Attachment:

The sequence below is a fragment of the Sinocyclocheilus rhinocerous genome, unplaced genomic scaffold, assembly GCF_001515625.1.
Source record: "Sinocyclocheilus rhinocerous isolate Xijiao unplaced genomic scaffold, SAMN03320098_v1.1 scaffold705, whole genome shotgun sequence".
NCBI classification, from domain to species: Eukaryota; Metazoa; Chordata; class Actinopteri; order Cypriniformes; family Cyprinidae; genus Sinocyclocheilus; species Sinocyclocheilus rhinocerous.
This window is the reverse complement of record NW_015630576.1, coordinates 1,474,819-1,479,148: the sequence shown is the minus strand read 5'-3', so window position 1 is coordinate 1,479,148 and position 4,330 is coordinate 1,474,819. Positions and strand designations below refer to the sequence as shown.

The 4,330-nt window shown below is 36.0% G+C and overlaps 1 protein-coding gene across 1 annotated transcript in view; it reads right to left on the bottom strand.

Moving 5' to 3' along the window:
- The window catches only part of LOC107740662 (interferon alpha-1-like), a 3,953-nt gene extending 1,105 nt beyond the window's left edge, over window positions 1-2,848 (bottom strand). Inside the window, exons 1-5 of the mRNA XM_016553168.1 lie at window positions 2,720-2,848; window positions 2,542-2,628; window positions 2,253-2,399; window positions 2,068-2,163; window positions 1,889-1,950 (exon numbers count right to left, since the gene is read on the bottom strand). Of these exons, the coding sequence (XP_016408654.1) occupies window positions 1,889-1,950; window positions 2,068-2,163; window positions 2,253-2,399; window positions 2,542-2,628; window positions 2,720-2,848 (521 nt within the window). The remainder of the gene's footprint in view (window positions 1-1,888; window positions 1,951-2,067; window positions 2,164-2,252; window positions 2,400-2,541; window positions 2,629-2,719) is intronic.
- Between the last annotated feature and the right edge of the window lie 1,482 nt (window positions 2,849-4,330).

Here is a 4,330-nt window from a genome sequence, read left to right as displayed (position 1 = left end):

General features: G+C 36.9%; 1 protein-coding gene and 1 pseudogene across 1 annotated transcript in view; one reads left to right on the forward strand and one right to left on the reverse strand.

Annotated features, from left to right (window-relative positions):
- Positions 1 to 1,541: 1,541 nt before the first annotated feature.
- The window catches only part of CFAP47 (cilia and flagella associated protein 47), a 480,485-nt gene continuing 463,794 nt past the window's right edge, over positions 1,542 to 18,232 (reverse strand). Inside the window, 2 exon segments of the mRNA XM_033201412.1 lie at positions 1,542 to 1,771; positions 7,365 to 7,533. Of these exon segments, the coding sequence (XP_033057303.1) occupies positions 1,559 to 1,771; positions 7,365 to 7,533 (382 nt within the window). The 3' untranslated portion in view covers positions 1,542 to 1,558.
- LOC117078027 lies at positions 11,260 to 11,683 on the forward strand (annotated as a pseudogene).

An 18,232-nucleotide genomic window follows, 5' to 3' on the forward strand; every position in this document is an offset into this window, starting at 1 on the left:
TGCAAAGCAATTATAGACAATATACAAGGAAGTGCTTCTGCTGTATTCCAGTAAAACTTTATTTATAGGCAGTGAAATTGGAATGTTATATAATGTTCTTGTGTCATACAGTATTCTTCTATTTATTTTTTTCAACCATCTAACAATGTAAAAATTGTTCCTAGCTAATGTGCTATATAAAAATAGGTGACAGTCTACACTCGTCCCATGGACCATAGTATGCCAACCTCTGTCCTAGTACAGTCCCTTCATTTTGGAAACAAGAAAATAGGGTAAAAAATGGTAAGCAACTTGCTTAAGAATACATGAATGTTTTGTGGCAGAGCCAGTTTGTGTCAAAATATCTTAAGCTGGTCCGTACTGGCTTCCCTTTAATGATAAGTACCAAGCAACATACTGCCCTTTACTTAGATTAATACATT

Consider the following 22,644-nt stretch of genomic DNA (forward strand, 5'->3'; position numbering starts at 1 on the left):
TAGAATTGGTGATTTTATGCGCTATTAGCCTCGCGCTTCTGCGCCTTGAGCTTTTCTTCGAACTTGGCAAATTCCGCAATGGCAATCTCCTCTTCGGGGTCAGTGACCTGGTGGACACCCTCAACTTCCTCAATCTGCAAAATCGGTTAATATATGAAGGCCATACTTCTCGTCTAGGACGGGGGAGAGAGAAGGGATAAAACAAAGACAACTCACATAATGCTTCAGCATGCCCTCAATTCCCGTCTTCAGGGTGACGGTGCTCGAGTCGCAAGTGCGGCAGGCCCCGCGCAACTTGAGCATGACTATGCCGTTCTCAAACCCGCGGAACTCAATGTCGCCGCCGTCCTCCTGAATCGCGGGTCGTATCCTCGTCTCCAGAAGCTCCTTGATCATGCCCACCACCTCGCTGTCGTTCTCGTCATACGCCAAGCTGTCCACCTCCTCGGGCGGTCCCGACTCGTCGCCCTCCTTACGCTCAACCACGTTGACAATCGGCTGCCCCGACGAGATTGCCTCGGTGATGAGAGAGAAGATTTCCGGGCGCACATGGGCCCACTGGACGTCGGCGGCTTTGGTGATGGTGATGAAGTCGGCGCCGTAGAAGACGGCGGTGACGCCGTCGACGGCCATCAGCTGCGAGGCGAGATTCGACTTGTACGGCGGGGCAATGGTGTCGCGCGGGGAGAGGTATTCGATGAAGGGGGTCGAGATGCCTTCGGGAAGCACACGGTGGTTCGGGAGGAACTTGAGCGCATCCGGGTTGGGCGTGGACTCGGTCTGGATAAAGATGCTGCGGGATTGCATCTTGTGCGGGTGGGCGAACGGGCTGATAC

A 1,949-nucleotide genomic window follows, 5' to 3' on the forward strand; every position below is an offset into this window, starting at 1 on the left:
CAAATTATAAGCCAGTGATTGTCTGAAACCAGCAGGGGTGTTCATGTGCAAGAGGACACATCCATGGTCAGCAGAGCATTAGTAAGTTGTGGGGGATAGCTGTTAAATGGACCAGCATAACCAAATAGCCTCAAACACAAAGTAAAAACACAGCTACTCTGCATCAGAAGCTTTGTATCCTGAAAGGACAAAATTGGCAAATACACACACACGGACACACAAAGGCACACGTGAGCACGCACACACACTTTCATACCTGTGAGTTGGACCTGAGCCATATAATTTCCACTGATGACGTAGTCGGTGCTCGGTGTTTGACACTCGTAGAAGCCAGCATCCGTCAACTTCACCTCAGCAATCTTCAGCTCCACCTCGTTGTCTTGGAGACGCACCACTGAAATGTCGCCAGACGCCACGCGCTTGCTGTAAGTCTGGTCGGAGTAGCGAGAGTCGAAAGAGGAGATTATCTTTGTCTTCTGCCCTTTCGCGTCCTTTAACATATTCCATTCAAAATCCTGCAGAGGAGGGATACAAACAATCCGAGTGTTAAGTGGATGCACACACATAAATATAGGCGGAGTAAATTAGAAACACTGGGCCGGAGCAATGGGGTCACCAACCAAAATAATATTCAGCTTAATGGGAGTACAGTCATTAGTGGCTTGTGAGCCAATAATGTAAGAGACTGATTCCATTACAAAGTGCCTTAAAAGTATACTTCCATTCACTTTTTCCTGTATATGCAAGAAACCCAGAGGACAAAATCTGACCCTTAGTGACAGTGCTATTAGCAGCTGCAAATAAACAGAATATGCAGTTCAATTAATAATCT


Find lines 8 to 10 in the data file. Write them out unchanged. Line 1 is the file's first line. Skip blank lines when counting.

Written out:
- Between the last annotated feature and the right edge of the window lie 1,482 nt (window positions 2,849-4,330).

Here is a 4,330-nt window from a genome sequence, read left to right as displayed (position 1 = left end):

General features: G+C 36.9%; 1 protein-coding gene and 1 pseudogene across 1 annotated transcript in view; one reads left to right on the forward strand and one right to left on the reverse strand.